The implementation of Sri Lanka’s barter deal with Iran to revive Ceylon tea exports to Iran and settle the oil credit of Ceylon Petroleum Corporation (CPC) to Iran is on a temporary hold, sources told The Sunday Morning Business.
Sri Lanka Tea Board (SLTB) Director – Tea Promotion Hasitha De Alwis told The Sunday Morning Business that the temporary hold has been due to a number of reasons including increased sanctions over Iran by the US, lack of an operationalised plan, and the presidential election in Sri Lanka held in November.
The US sanctions at the moment over Iran are comparatively higher than the sanctions that were present in July this year, during when the plan to sign a barter deal with Iran was initiated by the Sri Lankan Government.
According to international news reports, fresh sanctions over Iran by the US were imposed on Wednesday (11) as the US Treasury imposed new sanctions on Iran’s biggest airline and its shipping industry, accusing them of transporting lethal aid from Iran to Yemen.
“In such a condition when US sanctions are more rigorous over Iran, we have to find ways to implement this barter system. We have to talk to US authorities and get certain clarifications in first,” De Alwis noted.
In addition, Sri Lanka is in need of a proper operationalised plan to implement the barter deal, which still has not been completed, according to De Alwis.
“A proper plan has to be introduced. But for this, we should have captains to lead us. At the moment, neither the SLTB nor the CPC have chairmen. We have to wait until a chairman is appointed and once it’s done, we have to brief him/her of this plan. It’s going to take some time,” Alwis added.
Following the presidential election on 16 November, SLTB Chairman Lucille Wijewardena and CPC Chairman G.S. Withanage tendered their resignations and as of Friday (13), these two institutions are yet to have new chairmen appointed.
Despite these issues, De Alwis is optimistic of the implementation of the barter deal with Iran as there is no indication of abandonment.
The barter deal was initially announced in July this year by then Minister of Plantation Industries Navin Dissanayake, with a view to settle the CPC’s $ 240 million in outstanding payments to be made to Iran for oil imports dating over six years as well as to ease the burdensome financial transactions for the tea exported to Iranian markets.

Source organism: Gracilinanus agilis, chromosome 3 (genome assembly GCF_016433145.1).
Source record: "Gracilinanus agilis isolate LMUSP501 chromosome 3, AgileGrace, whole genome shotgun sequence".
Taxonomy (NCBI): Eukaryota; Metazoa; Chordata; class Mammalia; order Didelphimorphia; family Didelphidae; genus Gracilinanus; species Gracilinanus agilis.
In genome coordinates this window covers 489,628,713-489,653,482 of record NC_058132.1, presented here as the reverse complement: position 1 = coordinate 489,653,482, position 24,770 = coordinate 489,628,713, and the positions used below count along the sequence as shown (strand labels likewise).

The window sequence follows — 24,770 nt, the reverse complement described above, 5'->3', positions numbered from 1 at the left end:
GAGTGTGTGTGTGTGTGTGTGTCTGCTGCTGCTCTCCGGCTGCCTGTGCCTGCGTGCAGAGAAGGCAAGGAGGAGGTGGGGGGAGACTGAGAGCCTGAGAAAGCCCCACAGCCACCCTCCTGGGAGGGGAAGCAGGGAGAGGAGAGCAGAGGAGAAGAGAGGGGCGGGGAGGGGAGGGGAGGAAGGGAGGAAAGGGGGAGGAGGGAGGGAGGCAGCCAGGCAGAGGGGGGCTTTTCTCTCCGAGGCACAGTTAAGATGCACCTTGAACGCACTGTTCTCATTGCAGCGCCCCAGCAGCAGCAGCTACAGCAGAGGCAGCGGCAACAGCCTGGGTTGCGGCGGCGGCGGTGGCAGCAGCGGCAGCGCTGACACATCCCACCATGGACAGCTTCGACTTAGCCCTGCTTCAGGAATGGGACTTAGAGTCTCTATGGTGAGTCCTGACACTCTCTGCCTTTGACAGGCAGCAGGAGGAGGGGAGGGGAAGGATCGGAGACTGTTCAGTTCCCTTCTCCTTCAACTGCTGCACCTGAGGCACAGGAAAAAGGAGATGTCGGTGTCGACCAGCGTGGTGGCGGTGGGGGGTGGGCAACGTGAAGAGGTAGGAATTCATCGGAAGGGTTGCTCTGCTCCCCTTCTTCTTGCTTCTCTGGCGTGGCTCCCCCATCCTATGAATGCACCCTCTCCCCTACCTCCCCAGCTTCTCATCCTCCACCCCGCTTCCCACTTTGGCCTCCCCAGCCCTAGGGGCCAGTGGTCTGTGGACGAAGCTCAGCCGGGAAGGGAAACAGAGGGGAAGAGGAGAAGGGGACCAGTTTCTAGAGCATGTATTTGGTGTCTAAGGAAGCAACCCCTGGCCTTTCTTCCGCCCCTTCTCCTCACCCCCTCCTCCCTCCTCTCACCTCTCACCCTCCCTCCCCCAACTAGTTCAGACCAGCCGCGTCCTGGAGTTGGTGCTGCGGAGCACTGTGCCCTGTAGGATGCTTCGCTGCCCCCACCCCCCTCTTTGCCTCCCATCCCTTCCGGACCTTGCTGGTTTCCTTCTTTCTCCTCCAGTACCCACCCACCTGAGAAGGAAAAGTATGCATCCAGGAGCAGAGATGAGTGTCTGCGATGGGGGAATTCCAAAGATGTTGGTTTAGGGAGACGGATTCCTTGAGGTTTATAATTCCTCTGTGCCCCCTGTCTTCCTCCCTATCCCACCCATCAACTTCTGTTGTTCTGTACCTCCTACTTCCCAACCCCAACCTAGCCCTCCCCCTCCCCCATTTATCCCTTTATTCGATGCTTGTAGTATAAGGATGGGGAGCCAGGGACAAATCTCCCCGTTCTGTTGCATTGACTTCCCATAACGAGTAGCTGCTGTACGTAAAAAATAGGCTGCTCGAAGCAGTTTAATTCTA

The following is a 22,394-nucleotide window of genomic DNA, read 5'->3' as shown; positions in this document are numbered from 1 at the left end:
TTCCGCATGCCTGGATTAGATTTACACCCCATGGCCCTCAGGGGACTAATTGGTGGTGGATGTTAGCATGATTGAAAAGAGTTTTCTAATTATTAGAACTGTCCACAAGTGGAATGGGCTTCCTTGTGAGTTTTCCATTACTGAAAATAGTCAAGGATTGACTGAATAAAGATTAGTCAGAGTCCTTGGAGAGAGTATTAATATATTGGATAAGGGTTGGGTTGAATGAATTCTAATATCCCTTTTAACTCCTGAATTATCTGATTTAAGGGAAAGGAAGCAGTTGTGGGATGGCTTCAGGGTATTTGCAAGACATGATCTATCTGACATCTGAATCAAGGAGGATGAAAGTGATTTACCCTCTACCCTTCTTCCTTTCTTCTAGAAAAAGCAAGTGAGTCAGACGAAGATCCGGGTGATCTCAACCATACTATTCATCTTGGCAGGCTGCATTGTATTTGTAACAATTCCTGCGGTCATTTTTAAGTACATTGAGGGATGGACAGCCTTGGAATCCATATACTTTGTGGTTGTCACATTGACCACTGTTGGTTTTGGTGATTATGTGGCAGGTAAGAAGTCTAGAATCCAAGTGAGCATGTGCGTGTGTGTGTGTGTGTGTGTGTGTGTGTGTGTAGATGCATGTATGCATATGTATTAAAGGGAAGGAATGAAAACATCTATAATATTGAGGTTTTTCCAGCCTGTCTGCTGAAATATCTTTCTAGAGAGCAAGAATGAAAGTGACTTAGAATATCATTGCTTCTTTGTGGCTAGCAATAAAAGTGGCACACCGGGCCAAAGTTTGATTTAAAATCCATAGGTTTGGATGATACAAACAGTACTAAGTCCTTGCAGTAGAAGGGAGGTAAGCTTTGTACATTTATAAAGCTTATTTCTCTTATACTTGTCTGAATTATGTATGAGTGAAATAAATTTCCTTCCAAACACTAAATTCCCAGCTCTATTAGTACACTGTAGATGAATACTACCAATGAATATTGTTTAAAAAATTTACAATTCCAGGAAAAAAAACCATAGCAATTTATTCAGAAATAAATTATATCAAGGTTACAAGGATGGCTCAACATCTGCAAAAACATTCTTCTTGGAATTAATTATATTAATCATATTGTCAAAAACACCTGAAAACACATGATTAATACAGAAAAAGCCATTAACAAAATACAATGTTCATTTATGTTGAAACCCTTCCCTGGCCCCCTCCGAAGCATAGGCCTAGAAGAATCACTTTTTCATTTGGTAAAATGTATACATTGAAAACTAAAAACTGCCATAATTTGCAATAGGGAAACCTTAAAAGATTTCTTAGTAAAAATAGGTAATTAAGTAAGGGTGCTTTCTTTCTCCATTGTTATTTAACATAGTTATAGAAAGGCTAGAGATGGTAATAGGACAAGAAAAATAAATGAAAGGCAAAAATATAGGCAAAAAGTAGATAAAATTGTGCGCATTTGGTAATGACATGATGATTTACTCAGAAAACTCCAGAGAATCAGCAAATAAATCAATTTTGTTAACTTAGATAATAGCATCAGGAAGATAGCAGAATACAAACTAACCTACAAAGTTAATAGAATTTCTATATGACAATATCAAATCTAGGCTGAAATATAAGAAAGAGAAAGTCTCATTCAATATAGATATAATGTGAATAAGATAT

The Tea Exporters Association (TEA), which proposed the barter system, had been inspired by India’s existing barter deal for tea exports with Iran. Iran is currently struggling under crippling economic sanctions imposed by the US, with other nations also being unwilling to transact with it, fearing the wrath of the world’s superpower.
The tightening of economic sanctions against Iran by the United Nations (UN) and the US has had a tremendous negative effect on Colombo tea auction prices. Since tea is a food item which has received clearance for trading under humanitarian grounds by the UN and the US, the problem for Sri Lanka was the non-availability of a banking system in Iran which is currently blacklisted.
The benefit for the CPC from the deal is that it can settle the outstanding dollar payment in rupees and break down the payment into 48 instalments.
Meanwhile, despite a comparatively lower quantity of tea exports under the deal than usual, the TEA and SLTB would be able to export tea to Iran for the next four years without being concerned over delayed payments from Iran for their exports.
Accordingly, at the end of four years, the CPC would have settled Rs. 42.2 billion to the SLTB while the SLTB would have exported tea worth Rs. 42.2 billion to Iran.
The barter deal equally benefits isolated Iran. According to Iranian news reports, the country’s Ministry of Economy and Finance is drafting regulations to set up companies to carry out barter trade with foreign partners as a way of evading US sanctions.
At the moment, Iran has barter deals with a number of countries including China, India, and Russia where Iran mostly uses its oil for trade.
As of July, Ministry sources told us that the Sri Lankan side of the barter deal was being prepared, and for the implementation of the deal, Iran also had to finalise a mechanism from their side, connecting the tea importers and petroleum authorities of the country.
However, once the mechanisms on both ends were finalised, the Sri Lankan Government was to have a discussion with the Iranian High Commissioner, after which the proposed barter deal was to reach the Cabinet of Ministers for their approval, and the deal was to be implemented by the end of August.
According to former SLTB Chairman Wijewardena, a separate bank account would be created for payments from the CPC to the SLTB.
In 2017, Sri Lanka exported 27,418 MT of tea to Iran, but it dropped to 23,914 MT in 2018 due to US sanctions on Iran. The drop has also had a considerable impact on the overall tea exports during the year. In 2018, revenue from tea exports to Iran amounted to $ 120 million. It would be halved to $ 60 million approximately per year under the barter deal.